Furyk began his second round on the back nine and parred his first five holes. He tried to cut a driver around the trees at 15, but struck one and fell backward. Furyk hit a low slice in front of the green, but took three to get in the hole and left with bogey.
At the par-5 18th, Furyk laid up with his second, then hit a wedge to 6 feet to set up birdie. He hit an 8-iron 18 feet from the flag at the third, then rolled that in for a birdie.
The remaining holes were quite interesting for Furyk, the 2003 U.S. Open champion. He parred four, then missed a 3-footer for birdie at No. 5. It was another missed opportunity at 6 when his 12-foot birdie putt did not fall.
Things got worse for Furyk on the par-4 seventh. His drive did not roll far enough past the tress and he hit a branch with his second. Furyk managed to get his third on to the green, but the ball rolled back off the putting surface. He chipped his fourth 10 feet past the hole and Furyk holed the breaking putt to save bogey.
Furyk hit a good drive at eight that cleared the trees, but had a decision as to go with an 8- or 9-iron. His caddie talked him into a soft 8-iron and the decision paid off, as Furyk's ball landed, rolled a few feet and fell into the cup for an eagle.
He parred No. 9 to polish off his wild finish and his round of 69.
'I had kind of a wild ride there,' said Furyk. 'I kind of flipped back and forth there a bunch those last few holes. Had some opportunities that I wasted, hit some great shots that went in the hole; so it was kind of an exciting finish.'
After Furyk opened with a 6-under 65 on Thursday, he remained cautious about having an 18-hole lead. His lead is down to one, but the four-time Ryder Cupper is more comfortable on Friday.
'It is a good feeling after coming off a good round yesterday,' said Furyk. 'I separated myself from the field a little bit. I am happy with the position I am in. I played well the first two days and tried to put myself in a good position.'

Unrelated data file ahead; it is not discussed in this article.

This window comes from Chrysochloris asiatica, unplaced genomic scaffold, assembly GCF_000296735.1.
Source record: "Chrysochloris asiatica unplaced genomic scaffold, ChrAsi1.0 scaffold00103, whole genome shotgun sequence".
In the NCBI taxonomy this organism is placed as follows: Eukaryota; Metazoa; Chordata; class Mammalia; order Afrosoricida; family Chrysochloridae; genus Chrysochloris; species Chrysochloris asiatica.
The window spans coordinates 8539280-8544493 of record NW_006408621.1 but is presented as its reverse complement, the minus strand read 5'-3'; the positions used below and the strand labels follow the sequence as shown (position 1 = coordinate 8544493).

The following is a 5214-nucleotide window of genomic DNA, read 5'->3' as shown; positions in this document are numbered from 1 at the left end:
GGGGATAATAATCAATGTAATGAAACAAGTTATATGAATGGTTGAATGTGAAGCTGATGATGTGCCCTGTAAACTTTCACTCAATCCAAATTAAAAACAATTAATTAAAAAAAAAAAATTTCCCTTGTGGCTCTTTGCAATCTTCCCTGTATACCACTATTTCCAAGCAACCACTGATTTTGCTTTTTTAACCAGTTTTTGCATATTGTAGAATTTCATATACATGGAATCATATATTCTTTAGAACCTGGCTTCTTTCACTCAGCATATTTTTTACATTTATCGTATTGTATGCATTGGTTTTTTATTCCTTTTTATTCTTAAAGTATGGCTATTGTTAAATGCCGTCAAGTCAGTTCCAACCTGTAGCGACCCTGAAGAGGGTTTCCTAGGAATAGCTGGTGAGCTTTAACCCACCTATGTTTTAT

Gay also played the back nine first on Friday and his first drive landed in a divot on the fairway. He knocked a pitching-wedge 15 feet below the hole and ran home the birdie putt.
He dropped a shot at 13 when his ball ran through the green. Gay collected a pair of birdies at 15 and 17, both from inside 7 feet, to make the turn at 2-under 33.
Gay played even par through the first four holes, then caught fire late in his round. At the par-5 fifth, Gay laid up, then hit a wedge to 10 feet to set up birdie. He made it two in a row with a seven-foot birdie putt at the par-3 sixth.
Gay got within one of the lead at the par-5 ninth. He reached the green in two and lipped out his eagle try. Gay tapped in for birdie and sole possession of second place.
'It just feels good to play well,' admitted Gay, who has only two top-25s and eight missed cuts in 2005. 'It's always good to be in a position to have a chance, and hopefully I'll have a good weekend and just continue to play smart. I don't know what to say besides that.'
Vijay Singh, a two-time winner of this event, struggled to an even-par 71 on Friday and is tied for ninth place with Tom Pernice, Jr., who shot a second-round 69. The duo is tied at 3-under-par 139.
Defending champion Sergio Garcia carded an even-par 71 and is part of a group tied for 33rd place at 1-over-par 143.
The 36-hole cut fell at 3-over-par 145 and among the notable players who will not be around on the weekend are 2002 winner Chris Smith (146), Jay Haas (147) and Fred Couples (147).